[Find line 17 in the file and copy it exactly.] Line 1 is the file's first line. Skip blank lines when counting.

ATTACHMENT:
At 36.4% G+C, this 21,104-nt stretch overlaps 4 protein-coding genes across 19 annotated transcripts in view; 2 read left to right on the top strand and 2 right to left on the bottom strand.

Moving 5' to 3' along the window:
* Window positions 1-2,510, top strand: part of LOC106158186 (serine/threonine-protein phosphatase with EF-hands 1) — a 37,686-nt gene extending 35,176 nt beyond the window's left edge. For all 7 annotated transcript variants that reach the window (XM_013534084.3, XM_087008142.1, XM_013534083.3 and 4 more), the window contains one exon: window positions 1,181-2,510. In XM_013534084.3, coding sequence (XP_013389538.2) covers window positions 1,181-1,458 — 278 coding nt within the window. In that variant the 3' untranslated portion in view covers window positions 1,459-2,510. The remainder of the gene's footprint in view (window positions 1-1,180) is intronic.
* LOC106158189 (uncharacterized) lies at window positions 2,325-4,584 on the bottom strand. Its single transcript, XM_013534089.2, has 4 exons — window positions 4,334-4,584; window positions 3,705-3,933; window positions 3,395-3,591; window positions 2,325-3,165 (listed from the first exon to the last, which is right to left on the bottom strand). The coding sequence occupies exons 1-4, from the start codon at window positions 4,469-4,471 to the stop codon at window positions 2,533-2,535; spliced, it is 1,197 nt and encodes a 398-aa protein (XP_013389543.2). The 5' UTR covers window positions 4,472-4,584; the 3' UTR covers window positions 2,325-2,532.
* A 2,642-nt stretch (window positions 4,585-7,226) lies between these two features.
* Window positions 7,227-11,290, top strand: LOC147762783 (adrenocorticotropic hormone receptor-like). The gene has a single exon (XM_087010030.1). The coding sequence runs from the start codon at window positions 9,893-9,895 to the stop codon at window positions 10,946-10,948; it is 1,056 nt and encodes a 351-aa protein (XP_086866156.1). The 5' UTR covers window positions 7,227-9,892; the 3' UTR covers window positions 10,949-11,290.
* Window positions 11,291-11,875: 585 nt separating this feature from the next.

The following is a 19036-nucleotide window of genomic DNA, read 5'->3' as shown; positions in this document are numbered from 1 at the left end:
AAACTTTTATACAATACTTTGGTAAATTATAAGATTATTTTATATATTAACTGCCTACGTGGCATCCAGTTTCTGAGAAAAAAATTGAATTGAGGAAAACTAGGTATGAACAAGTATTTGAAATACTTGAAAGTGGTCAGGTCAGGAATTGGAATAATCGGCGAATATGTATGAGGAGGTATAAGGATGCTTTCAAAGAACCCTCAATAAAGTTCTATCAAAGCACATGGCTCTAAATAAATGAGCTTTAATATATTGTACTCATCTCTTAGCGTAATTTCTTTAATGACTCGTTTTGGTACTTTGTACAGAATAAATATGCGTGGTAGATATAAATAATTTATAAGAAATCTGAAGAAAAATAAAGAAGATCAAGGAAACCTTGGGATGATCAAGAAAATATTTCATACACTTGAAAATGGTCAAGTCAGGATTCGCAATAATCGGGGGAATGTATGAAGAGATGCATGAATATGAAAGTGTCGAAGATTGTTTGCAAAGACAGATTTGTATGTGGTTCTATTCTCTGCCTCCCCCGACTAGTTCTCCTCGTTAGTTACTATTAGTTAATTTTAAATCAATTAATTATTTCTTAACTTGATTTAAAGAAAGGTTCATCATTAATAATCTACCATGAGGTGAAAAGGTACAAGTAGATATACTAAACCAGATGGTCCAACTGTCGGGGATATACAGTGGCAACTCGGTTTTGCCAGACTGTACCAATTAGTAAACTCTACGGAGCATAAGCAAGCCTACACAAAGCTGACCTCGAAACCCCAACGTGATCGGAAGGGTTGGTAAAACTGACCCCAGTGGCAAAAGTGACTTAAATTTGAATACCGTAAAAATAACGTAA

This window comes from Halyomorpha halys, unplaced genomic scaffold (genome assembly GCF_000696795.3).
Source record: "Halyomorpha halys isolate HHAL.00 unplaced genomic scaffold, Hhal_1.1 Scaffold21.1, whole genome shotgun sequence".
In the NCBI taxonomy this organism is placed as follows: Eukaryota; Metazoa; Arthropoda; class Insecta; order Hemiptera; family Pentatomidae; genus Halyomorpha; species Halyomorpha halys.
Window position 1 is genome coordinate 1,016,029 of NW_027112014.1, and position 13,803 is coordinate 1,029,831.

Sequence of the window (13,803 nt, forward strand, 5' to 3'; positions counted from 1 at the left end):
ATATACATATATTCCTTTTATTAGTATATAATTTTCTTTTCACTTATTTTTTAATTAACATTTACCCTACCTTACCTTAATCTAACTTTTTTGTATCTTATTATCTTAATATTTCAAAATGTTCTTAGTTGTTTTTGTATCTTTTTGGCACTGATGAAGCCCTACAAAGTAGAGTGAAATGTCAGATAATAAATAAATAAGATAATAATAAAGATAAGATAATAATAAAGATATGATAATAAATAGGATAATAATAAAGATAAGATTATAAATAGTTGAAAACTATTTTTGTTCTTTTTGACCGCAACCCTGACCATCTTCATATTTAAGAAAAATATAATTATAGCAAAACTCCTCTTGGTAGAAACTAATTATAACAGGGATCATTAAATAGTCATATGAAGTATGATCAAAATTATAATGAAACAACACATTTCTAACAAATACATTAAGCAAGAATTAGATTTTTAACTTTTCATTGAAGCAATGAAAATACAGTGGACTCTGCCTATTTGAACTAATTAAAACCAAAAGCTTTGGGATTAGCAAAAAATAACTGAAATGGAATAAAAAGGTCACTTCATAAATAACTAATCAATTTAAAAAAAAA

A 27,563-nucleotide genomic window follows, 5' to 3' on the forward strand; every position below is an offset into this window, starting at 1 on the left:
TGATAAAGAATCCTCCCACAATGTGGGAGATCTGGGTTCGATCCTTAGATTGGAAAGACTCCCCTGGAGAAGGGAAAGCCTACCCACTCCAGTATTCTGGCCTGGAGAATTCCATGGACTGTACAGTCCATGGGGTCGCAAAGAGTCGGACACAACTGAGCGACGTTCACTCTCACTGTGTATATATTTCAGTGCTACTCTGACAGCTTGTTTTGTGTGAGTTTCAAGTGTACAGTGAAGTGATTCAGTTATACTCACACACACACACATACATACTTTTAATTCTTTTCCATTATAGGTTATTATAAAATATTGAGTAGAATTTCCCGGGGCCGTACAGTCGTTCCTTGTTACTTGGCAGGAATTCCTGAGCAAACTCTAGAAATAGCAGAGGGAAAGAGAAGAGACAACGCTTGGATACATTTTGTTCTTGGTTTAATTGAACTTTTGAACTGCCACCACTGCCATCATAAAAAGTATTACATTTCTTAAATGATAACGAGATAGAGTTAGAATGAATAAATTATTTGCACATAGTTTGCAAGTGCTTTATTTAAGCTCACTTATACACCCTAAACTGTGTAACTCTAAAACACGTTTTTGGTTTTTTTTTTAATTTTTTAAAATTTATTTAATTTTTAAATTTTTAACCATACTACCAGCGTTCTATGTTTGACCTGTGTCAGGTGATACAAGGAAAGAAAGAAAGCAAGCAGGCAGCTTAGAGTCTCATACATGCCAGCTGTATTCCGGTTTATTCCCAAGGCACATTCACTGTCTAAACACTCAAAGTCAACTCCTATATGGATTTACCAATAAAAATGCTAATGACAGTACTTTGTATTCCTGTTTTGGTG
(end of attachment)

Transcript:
TGATAAAGAATCCTCCCACAATGTGGGAGATCTGGGTTCGATCCTTAGATTGGAAAGACTCCCCTGGAGAAGGGAAAGCCTACCCACTCCAGTATTCTGGCCTGGAGAATTCCATGGACTGTACAGTCCATGGGGTCGCAAAGAGTCGGACACAACTGAGCGACGTTCACTCTCACTGTGTATATATTTCAGTGCTACTCTGACAGCTTGTTTTGTGTGAGTTTCAAGTGTACAGTGAAGTGATTCAGTTATACTCACACACACACACATACATACTTTTAATTCTTTTCCATTATAGGTTATTATAAAATATTGAGTAGAATTTCCCGGGGCCGTACAGTCGTTCCTTGTTACTTGGCAGGAATTCCTGAGCAAACTCTAGAAATAGCAGAGGGAAAGAGAAGAGACAACGCTTGGATACATTTTGTTCTTGGTTTAATTGAACTTTTGAACTGCCACCACTGCCATCATAAAAAGTATTACATTTCTTAAATGATAACGAGATAGAGTTAGAATGAATAAATTATTTGCACATAGTTTGCAAGTGCTTTATTTAAGCTCACTTATACACCCTAAACTGTGTAACTCTAAAACACGTTTTTGGTTTTTTTTTTAATTTTTTAAAATTTATTTAATTTTTAAATTTTTAACCATACTACCAGCGTTCTATGTTTGACCTGTGTCAGGTGATACAAGGAAAGAAAGAAAGCAAGCAGGCAGCTTAGAGTCTCATACATGCCAGCTGTATTCCGGTTTATTCCCAAGGCACATTCACTGTCTAAACACTCAAAGTCAACTCCTATATGGATTTACCAATAAAAATGCTAATGACAGTACTTTGTATTCCTGTTTTGGTG